Introduction, Specifications and Pricing
It seems Supermicro appreciates our opinion on what makes a chassis a top competitor in today's market, and as such, they have offered us one of their own gaming chassis designs to have a look at. While usually we do not see offers from builder companies, or those that allow you to choose components, they build it and test it, then ship the assembled system to you. In fact, in our tenure, we can only recall ever doing this once, and that was for Maingear, many moons ago. While they have been using some slightly funky looking chassis for their gaming builds previous to this, why looking like a Cylon from Battlestar Galactica, it does sport some cool options like an easy to use carry handle, front load storage bays, covers to keep the theme seamless on the front, and even offered multiple choices of LED colors.
This time around when it came to chassis design, they wanted something a little sleeker looking. That does mean they went back to a more typical shape, but by no means that it means that this is a plain Jane choice in cases either. They have upped the game externally into today's expectations of something we would likely choose off the shelf. Using things like colored accent trim on the bezel, opting for finer materials than just plastic to front this design, and while the main body of the chassis does not offer a window, there is ventilation in the left side, plenty of ventilation at the top covered with a large magnetic dust filter, and is also tended to in the floor as well for the PSU and optional fans. There are more tricks held inside as well, but we'll save that all for later, but the point is that this chassis is indeed something you almost wish were available off the shelf and not only the option to build a system inside of it to obtain one.
While we will be looking at this chassis in terms of a full on review, there are two factors that make it really tough on us. First of all, there is only one way to obtain this chassis, as we mentioned. With that, unless you check out an entire system, there is no way to offset the cost to figure out the chassis pricing, and with no word on the web or directly from Supermicro about this, it really will leave us straining to offer an award at the end. The plan here is more of a take on how well the chassis suits their needs as system builders, and more of how choosing this chassis over the previous option will not only spruce up the room with something classy and attractive, but with an entirely new design being used, what other aspects of the chassis should indeed prompt you to choose this Gaming S5 mid-tower chassis when going with Supermicro to build your next gaming system.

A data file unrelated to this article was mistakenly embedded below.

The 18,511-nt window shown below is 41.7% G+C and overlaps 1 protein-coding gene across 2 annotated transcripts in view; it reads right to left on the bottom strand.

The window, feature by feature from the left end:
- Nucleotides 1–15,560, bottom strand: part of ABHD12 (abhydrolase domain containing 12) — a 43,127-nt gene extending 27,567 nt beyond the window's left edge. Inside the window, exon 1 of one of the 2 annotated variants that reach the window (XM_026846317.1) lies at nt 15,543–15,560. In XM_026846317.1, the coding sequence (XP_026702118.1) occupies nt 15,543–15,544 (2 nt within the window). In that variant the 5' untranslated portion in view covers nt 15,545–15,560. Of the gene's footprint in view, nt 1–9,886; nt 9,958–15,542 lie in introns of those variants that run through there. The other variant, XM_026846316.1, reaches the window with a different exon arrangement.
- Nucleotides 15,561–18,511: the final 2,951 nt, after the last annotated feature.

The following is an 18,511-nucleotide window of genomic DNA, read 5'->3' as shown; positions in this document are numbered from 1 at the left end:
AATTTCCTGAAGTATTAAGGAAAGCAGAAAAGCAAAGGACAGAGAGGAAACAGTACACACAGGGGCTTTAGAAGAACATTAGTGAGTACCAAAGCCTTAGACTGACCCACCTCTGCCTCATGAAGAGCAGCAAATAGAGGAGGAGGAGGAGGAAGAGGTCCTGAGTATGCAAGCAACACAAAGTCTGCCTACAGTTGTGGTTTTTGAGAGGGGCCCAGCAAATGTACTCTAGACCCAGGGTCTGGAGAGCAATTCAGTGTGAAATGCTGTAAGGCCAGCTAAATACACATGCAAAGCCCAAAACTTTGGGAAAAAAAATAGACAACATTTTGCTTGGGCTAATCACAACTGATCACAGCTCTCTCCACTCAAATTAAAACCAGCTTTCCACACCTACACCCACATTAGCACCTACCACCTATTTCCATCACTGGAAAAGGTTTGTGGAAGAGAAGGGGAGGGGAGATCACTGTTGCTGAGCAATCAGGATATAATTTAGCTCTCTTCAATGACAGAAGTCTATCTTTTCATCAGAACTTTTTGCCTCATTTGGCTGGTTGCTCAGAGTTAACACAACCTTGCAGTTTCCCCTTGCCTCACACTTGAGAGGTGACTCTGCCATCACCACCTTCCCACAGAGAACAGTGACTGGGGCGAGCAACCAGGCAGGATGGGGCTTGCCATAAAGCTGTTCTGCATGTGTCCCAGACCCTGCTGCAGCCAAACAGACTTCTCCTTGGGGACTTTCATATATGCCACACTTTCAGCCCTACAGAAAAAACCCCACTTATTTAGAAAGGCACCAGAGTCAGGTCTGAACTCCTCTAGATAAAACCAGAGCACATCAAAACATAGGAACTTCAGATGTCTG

Supermicro does indeed provide their own chart for the chassis though when it comes down to the specifications. While the rest of the page does not go by the naming, this chart refers to this chassis as the "SuperChassis" GS50-000R, and just below we see we are dealing with a mid-tower chassis capable of housing either an ATX, or a Micro-ATX one, and due to being a system builder, they need to let customers know that AMD and Intel builds are both fine in this chassis. Next, we run into dimensions and weighting. There we find this chassis stands 460mm tall, it is 200mm wide, and is 493mm in depth. Although we are given the gross weight of 24.2 pounds, without the foam and cardboard it was shipped in, it is slightly less than 20 pounds empty.
Inside of the chassis, you have access to seven expansion slots at the back of the chassis, just below a 120mm exhaust fan. At the other end of the chassis, from the floor up, you will find a trio of drive cages that hold up to four 3.5" drives and in a thinner rack accommodates up to six 2.5" drives. Then just above that are two 5.25" bays that use slide out trays for optional storage room, and when out, they can be replaced with optical drives or possibly a card reader or fan controller. In front of the storage cages, there is also another pair of 120mm Naidec fans acting as the intake for this chassis. While the front I/O offers everything you will need for any build, like HD Audio and USB 3.0 connectivity, the switches and LEDs do terminate in a proprietary connection for Supermicro motherboards. That does not stop them from building with other motherboards either, as they also include an adapter and wiring harness to go from their connection to the typical leads that work with the more typical layout of pins on motherboards.
While you can go to Supermicro and easily start the system build by picking this chassis, there is no other way we have found, or that we know will be possible to obtain this chassis. While that is a bit of a bummer, at least those who are going the pre-built route will have a very slick option to put it all inside. At this point, let's just keep everything simple, and get to the chassis at hand. Since the packaging was nondescript, just thick cardboard and foam used as we would find anywhere really, we will pass that right by and get right to the Gaming S5 Mid-tower chassis that Supermicro has sent over.
UPDATE - Since our review went live, we found out from Supermicro that you can actually buy the S5 from retailers on its own. This is great news and the pricing is really quite reasonable.
Last updated: Apr 7, 2020 at 12:33 pm CDT
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